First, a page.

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Author Richard Wheeler Strikes It Rich In His Latest Tale Of The West.

By Emil Franzi

Second Lives: A Novel of the Gilded Age, by Richard S. Wheeler (St. Martin's Press). Cloth, $24.95.

AUGUST 11, 1997:  I HAVE NEVER read any of Richard Wheeler's 20 or so other western novels. After Second Lives, I plan to. Wheeler won the 1997 Spur Award for western writing with the novel Sierra, and the consensus is that he's a master storyteller who creates wonderful characters. I concur.

Second Lives is set in 1880s Denver, that period in our history known as the Gilded Age, when large fortunes were made and lost quickly, particularly in the West. It weaves the stories of six principal characters around a common time frame and a shared problem--the return from adversity they all face. It inserts some real historical figures: Doc Holladay and Bat Masterson have brief roles, as well as the famous Horace Tabor and his wife, Baby Doe, the subject of many other tales including one of America's finest operas (the latter by Douglas Moore).

This is not your typical western. No gunfighters, no Indians, not even a cowboy. Nobody gets shot or even beat up in a bar fight. The subject is mining and the setting is mainly urban; Denver was a city in the 1880s. And three of the principal characters are women.

Wheeler invents interesting folks. Lorenzo Carthage, a.k.a. Lorenzo the Magnificent, is a mining genius who makes it and blows it all on monster parties and then makes it again. In describing Lorenzo's mining efforts, Wheeler clearly knows as much about 19th century mining practices as Terry C. Johnston, award-winning author of The Plainsmen, knows about frontier firearms.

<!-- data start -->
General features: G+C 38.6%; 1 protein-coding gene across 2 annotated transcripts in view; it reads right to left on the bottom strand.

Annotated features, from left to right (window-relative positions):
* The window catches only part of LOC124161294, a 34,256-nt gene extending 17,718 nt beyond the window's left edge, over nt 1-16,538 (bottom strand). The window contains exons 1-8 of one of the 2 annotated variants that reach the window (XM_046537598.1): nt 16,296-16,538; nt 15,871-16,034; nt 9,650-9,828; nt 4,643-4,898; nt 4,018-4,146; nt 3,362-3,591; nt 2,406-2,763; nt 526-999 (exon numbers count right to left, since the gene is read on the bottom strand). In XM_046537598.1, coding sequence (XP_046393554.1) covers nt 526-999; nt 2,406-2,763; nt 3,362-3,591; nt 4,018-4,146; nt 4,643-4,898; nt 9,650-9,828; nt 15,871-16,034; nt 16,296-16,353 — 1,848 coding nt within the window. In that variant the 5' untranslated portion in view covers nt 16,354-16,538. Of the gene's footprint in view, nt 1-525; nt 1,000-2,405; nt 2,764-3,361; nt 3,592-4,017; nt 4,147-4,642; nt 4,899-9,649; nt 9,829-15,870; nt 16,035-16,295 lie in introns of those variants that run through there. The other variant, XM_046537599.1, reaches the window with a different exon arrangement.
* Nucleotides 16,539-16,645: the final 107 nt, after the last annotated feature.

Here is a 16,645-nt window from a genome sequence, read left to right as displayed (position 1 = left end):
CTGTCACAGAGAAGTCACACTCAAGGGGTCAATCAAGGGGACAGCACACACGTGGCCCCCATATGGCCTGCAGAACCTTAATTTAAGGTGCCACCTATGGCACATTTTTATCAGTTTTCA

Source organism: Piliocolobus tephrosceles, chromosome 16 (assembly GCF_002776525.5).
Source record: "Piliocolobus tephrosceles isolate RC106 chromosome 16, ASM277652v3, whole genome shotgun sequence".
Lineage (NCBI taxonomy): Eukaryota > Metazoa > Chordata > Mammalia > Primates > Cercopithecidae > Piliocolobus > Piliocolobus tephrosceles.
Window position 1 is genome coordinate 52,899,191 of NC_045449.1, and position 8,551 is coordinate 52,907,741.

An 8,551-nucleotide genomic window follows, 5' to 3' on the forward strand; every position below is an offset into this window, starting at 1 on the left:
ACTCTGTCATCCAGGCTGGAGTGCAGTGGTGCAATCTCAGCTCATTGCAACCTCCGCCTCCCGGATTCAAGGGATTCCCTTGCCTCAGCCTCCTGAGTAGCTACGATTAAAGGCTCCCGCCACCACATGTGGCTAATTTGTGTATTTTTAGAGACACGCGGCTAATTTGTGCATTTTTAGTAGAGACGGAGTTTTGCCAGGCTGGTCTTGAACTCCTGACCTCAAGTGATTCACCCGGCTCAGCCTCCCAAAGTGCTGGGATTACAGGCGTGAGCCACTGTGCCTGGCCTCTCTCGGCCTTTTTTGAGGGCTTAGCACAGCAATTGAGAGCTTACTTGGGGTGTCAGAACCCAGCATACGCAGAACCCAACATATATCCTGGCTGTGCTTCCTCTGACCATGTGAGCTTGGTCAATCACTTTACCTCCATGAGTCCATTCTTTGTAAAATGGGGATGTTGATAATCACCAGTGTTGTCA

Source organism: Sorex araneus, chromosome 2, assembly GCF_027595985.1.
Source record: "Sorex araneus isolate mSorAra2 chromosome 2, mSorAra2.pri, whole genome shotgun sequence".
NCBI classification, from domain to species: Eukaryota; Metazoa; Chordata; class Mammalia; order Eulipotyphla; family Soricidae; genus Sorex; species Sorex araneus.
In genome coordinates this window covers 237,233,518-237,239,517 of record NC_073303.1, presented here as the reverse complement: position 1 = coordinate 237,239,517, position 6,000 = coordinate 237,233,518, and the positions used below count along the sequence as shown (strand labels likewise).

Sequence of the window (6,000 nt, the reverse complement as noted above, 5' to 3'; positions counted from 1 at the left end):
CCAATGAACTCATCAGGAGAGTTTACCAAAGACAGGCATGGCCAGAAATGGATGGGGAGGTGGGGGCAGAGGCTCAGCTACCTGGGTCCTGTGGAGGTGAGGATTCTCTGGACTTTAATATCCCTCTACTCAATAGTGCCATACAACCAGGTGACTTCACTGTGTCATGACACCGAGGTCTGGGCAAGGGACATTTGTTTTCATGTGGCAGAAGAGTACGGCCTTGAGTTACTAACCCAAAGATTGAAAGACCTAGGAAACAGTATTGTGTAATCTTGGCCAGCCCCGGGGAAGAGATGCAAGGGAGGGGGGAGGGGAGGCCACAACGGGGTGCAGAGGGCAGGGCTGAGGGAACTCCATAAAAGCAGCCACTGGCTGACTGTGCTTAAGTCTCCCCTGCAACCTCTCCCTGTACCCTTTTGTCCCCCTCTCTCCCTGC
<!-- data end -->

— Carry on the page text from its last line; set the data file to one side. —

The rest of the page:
Wheeler's other male characters, a wealthy young tuberculosis patient waiting to die until he's turned around by a similarly ill young woman who cures them both with dietary and herbal remedies; and a shabby-but-noble old attorney dying of several illnesses, are fascinating. But the three females provide the material that makes Second Lives transcend the normal period piece.

He gives us Cornelia Kimbrough, a wealthy young woman in a bad marriage, unable to secure a divorce under the prevailing legal theories of the time (marriage was in the interest of the state).

Dixie Ball loses a fortune on her first mining endeavor, ends up returning to her old job as a hotel maid, and works herself back to restaurant owner. Barmaid Rose Edenberry can never break away from her own weaknesses and misses several opportunities to change her life.

Opportunities--taken and missed--are what Second Lives is all about. For many, it represents a different kind of western novel, and sets aside many stereotypes about the genre. Wheeler proves you can tell a helluva story set in an authentic atmosphere without ever firing a shot.


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